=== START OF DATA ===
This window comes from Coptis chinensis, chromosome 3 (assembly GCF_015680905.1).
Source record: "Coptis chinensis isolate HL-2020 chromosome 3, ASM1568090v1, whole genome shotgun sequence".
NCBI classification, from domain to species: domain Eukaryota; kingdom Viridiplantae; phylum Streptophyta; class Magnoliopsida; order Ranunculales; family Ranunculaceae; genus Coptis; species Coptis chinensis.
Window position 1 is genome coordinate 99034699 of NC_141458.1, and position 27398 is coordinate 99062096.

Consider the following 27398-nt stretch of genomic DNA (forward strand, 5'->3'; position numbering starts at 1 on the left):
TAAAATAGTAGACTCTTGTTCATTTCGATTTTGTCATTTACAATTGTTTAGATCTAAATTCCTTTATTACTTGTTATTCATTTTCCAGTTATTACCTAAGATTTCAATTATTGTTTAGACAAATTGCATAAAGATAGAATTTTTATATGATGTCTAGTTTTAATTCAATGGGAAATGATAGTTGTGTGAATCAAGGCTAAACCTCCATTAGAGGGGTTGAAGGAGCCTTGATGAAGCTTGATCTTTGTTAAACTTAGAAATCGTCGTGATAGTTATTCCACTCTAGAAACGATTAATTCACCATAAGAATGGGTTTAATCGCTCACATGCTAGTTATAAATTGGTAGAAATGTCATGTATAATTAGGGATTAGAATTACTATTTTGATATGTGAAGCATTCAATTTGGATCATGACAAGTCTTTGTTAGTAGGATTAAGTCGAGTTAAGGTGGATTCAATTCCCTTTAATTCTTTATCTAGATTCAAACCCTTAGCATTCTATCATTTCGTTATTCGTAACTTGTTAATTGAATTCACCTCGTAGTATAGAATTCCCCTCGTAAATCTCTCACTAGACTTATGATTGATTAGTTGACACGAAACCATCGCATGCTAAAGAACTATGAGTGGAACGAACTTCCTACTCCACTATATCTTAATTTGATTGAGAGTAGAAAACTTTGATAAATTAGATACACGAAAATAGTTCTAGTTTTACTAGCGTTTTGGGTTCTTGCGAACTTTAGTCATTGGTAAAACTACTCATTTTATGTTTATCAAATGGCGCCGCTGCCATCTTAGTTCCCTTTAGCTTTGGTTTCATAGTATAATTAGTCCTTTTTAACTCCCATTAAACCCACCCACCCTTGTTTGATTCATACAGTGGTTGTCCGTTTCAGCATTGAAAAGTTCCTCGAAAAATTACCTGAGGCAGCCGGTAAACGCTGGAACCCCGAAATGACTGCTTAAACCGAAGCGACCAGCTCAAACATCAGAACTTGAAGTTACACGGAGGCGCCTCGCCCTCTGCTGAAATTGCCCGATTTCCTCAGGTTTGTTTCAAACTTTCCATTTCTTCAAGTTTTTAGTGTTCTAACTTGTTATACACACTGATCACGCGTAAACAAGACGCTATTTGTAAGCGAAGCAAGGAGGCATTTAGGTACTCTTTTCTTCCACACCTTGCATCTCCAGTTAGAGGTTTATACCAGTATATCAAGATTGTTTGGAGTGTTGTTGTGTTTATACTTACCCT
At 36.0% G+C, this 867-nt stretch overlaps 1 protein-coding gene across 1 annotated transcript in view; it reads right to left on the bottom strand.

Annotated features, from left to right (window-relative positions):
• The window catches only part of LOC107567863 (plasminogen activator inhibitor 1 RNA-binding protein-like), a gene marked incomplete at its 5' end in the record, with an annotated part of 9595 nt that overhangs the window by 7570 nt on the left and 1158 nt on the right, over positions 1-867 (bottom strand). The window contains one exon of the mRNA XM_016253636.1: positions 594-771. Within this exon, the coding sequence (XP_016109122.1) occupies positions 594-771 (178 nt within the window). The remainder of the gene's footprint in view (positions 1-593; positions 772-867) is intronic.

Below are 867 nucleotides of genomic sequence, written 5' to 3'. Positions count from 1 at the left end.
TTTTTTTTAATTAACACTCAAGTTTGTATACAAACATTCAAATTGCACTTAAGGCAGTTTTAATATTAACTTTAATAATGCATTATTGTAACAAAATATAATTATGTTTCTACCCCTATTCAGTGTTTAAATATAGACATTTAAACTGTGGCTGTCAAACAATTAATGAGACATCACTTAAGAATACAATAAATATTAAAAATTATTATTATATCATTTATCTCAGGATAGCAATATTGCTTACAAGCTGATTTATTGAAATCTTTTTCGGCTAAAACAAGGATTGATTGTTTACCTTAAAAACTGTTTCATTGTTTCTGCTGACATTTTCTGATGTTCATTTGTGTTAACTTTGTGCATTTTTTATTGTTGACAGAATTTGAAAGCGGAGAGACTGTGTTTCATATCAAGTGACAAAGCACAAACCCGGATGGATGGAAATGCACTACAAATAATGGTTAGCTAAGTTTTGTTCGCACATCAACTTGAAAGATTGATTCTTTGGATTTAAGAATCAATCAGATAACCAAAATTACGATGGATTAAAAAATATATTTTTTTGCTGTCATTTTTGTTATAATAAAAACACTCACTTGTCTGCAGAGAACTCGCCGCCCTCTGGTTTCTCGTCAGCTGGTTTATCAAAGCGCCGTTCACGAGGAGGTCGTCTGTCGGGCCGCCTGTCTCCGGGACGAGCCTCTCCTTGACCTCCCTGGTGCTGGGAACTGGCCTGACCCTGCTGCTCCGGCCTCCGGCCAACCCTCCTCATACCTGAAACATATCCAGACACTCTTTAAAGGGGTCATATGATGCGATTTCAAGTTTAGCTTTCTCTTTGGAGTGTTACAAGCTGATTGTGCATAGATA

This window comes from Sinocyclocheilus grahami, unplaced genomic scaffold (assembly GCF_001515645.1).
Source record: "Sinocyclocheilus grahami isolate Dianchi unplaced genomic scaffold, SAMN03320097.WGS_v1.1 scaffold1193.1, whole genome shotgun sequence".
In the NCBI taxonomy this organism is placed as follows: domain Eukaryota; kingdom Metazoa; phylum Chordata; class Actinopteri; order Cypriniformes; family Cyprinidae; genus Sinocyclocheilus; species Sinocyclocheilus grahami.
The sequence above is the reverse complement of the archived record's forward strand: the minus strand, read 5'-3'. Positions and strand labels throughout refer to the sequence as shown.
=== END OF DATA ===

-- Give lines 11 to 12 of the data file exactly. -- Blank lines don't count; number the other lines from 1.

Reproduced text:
TTTTTTTTAATTAACACTCAAGTTTGTATACAAACATTCAAATTGCACTTAAGGCAGTTTTAATATTAACTTTAATAATGCATTATTGTAACAAAATATAATTATGTTTCTACCCCTATTCAGTGTTTAAATATAGACATTTAAACTGTGGCTGTCAAACAATTAATGAGACATCACTTAAGAATACAATAAATATTAAAAATTATTATTATATCATTTATCTCAGGATAGCAATATTGCTTACAAGCTGATTTATTGAAATCTTTTTCGGCTAAAACAAGGATTGATTGTTTACCTTAAAAACTGTTTCATTGTTTCTGCTGACATTTTCTGATGTTCATTTGTGTTAACTTTGTGCATTTTTTATTGTTGACAGAATTTGAAAGCGGAGAGACTGTGTTTCATATCAAGTGACAAAGCACAAACCCGGATGGATGGAAATGCACTACAAATAATGGTTAGCTAAGTTTTGTTCGCACATCAACTTGAAAGATTGATTCTTTGGATTTAAGAATCAATCAGATAACCAAAATTACGATGGATTAAAAAATATATTTTTTTGCTGTCATTTTTGTTATAATAAAAACACTCACTTGTCTGCAGAGAACTCGCCGCCCTCTGGTTTCTCGTCAGCTGGTTTATCAAAGCGCCGTTCACGAGGAGGTCGTCTGTCGGGCCGCCTGTCTCCGGGACGAGCCTCTCCTTGACCTCCCTGGTGCTGGGAACTGGCCTGACCCTGCTGCTCCGGCCTCCGGCCAACCCTCCTCATACCTGAAACATATCCAGACACTCTTTAAAGGGGTCATATGATGCGATTTCAAGTTTAGCTTTCTCTTTGGAGTGTTACAAGCTGATTGTGCATAGATA

This window comes from Sinocyclocheilus grahami, unplaced genomic scaffold (assembly GCF_001515645.1).